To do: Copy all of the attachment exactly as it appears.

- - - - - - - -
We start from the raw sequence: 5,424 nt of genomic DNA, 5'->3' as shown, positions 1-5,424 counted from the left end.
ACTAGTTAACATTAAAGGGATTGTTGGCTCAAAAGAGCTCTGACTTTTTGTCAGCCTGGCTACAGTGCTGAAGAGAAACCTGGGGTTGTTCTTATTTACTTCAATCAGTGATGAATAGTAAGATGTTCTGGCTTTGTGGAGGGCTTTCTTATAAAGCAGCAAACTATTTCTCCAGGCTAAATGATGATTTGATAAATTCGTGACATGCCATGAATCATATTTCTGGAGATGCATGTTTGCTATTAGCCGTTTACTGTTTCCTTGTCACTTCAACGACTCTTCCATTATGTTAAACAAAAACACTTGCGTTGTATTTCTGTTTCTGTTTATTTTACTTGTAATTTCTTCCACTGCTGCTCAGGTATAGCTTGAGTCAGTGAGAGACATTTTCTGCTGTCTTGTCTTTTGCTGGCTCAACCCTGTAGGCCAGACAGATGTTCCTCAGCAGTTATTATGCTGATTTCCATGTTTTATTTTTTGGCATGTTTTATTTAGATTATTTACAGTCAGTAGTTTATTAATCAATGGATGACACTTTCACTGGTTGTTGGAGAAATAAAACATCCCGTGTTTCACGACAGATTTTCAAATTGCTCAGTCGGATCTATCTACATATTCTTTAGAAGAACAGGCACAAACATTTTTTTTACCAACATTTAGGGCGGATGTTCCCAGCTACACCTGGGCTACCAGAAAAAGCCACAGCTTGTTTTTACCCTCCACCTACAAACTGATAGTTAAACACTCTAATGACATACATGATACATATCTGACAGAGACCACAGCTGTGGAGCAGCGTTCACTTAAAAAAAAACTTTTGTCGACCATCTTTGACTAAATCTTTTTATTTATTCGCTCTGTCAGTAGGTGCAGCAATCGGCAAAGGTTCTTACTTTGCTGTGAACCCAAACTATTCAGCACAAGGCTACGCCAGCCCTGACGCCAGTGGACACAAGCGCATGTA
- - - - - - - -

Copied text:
We start from the raw sequence: 5,424 nt of genomic DNA, 5'->3' as shown, positions 1-5,424 counted from the left end.
ACTAGTTAACATTAAAGGGATTGTTGGCTCAAAAGAGCTCTGACTTTTTGTCAGCCTGGCTACAGTGCTGAAGAGAAACCTGGGGTTGTTCTTATTTACTTCAATCAGTGATGAATAGTAAGATGTTCTGGCTTTGTGGAGGGCTTTCTTATAAAGCAGCAAACTATTTCTCCAGGCTAAATGATGATTTGATAAATTCGTGACATGCCATGAATCATATTTCTGGAGATGCATGTTTGCTATTAGCCGTTTACTGTTTCCTTGTCACTTCAACGACTCTTCCATTATGTTAAACAAAAACACTTGCGTTGTATTTCTGTTTCTGTTTATTTTACTTGTAATTTCTTCCACTGCTGCTCAGGTATAGCTTGAGTCAGTGAGAGACATTTTCTGCTGTCTTGTCTTTTGCTGGCTCAACCCTGTAGGCCAGACAGATGTTCCTCAGCAGTTATTATGCTGATTTCCATGTTTTATTTTTTGGCATGTTTTATTTAGATTATTTACAGTCAGTAGTTTATTAATCAATGGATGACACTTTCACTGGTTGTTGGAGAAATAAAACATCCCGTGTTTCACGACAGATTTTCAAATTGCTCAGTCGGATCTATCTACATATTCTTTAGAAGAACAGGCACAAACATTTTTTTTACCAACATTTAGGGCGGATGTTCCCAGCTACACCTGGGCTACCAGAAAAAGCCACAGCTTGTTTTTACCCTCCACCTACAAACTGATAGTTAAACACTCTAATGACATACATGATACATATCTGACAGAGACCACAGCTGTGGAGCAGCGTTCACTTAAAAAAAAACTTTTGTCGACCATCTTTGACTAAATCTTTTTATTTATTCGCTCTGTCAGTAGGTGCAGCAATCGGCAAAGGTTCTTACTTTGCTGTGAACCCAAACTATTCAGCACAAGGCTACGCCAGCCCTGACGCCAGTGGACACAAGCGCATGTA